Following the interest in this proposal a couple of weeks ago, I've set up a Google Group for the purpose of giving people a venue to discuss R, talk about their projects, seek advice, share resources, and provide a social motivator to hone their skills. Having done this, I'd now like to bullet-point a few reasons for learning applied statistical skills in general, and R in particular:
The General Case:
- Statistics seems to be a subject where it's easy to delude yourself into thinking you know a lot about it. This is visibly apparent on Less Wrong. Although there are many subject experts on here, there are also a lot of people making bold pronouncements about Bayesian inference who wouldn't recognise a beta distribution if it sat on them. Don't be that person! It's hard to fool yourself into thinking you know something when you have to practically apply it.
- Whenever you think "I wonder what kind of relationship exists between [x] and [y]", it's within your power to investigate this.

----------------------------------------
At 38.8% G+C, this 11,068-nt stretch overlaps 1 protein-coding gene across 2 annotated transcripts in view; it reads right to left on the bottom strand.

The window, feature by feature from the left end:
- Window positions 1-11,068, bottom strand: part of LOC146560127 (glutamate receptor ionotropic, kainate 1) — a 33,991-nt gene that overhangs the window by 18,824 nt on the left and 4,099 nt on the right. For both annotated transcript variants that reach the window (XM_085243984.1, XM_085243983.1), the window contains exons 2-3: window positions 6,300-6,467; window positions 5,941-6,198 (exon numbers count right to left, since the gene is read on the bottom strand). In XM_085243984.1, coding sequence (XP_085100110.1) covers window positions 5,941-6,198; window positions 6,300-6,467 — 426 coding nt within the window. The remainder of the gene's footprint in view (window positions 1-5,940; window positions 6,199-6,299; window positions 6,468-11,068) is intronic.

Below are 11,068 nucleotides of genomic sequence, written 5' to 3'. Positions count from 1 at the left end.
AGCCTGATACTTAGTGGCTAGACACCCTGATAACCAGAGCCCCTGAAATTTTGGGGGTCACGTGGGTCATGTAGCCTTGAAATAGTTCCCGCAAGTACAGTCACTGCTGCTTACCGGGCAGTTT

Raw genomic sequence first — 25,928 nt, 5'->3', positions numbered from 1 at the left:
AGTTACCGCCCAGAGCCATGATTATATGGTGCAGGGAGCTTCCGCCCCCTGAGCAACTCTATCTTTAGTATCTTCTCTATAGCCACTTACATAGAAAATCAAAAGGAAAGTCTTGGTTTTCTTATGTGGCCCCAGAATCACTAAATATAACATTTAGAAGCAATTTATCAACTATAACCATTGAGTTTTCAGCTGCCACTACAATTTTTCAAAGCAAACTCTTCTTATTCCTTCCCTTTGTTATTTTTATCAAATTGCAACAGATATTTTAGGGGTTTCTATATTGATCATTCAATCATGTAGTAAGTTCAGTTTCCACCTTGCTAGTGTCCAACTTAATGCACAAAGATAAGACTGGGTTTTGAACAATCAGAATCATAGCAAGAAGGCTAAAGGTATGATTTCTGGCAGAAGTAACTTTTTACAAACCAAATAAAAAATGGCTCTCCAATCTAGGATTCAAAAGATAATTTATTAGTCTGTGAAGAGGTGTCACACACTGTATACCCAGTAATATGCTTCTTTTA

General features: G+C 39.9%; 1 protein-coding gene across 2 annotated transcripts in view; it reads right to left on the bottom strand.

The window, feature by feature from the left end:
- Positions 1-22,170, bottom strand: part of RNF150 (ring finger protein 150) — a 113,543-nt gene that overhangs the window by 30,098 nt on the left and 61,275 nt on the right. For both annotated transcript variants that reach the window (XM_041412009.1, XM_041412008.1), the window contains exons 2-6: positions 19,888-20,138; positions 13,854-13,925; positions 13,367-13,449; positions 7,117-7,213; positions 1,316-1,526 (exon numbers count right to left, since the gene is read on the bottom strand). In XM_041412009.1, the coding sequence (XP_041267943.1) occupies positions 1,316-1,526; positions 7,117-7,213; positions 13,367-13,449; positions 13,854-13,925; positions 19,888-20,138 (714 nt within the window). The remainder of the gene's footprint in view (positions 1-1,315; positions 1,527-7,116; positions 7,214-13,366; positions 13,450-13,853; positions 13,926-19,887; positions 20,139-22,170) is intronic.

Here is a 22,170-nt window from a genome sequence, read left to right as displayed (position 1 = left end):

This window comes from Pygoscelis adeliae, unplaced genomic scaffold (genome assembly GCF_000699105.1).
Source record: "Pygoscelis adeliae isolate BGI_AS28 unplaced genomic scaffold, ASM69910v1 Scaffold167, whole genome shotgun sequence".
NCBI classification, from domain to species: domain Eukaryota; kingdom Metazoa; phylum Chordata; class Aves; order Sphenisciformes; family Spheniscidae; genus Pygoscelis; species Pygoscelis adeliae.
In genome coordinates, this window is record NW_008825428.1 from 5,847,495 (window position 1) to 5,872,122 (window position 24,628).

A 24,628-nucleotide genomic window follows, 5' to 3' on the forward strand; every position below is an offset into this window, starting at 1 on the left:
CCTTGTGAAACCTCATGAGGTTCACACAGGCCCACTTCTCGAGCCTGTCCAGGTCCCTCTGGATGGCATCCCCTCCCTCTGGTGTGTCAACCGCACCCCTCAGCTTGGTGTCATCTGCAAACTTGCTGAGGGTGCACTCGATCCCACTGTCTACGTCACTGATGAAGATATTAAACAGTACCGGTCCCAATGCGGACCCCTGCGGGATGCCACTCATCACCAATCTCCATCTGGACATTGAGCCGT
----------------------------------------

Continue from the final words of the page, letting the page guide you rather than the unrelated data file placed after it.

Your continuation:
- Statistics has a rich conceptual vocabulary for reasoning about how observations generalise, and how useful those generalisations might be when making inferences about future observations. These are the sorts of skills we want to be practising as aspiring rationalists.
- Scientific literature becomes a lot more readable when you appreciate the methods behind them. You'll have a much greater understanding of scientific findings if you appreciate what the finding means in the context of statistical inference, rather than going off whatever paraphrased upshot is given in the abstract.
- Statistical techniques make use of fundamental mathematical methods in an applicable way. If you're learning linear algebra, for example, and you want an intuitive understanding of eigenvectors, you could do a lot worse than learning about principal component analysis.
R in particular:
- It's non-proprietary, (read "free"). Many competitive products are ridiculously expensive to license.
- Since it's common in academia, newer or more exotic statistical tools and procedures are more likely to have been implemented and made available in R than proprietary statistical packages or other software libraries.
- R skills are a strong signal of technical competence that will distinguish you from SPSS mouse-jockeys.
- There are many out-of-the-box packages for carrying out statistical procedures that you'd probably have to cobble together yourself if you were working in Python or Java.
- Having said that, popular languages such as Python and Java have libraries for interfacing with R.
- There's a discussion / support group for R with Less Wrong users in it. :-)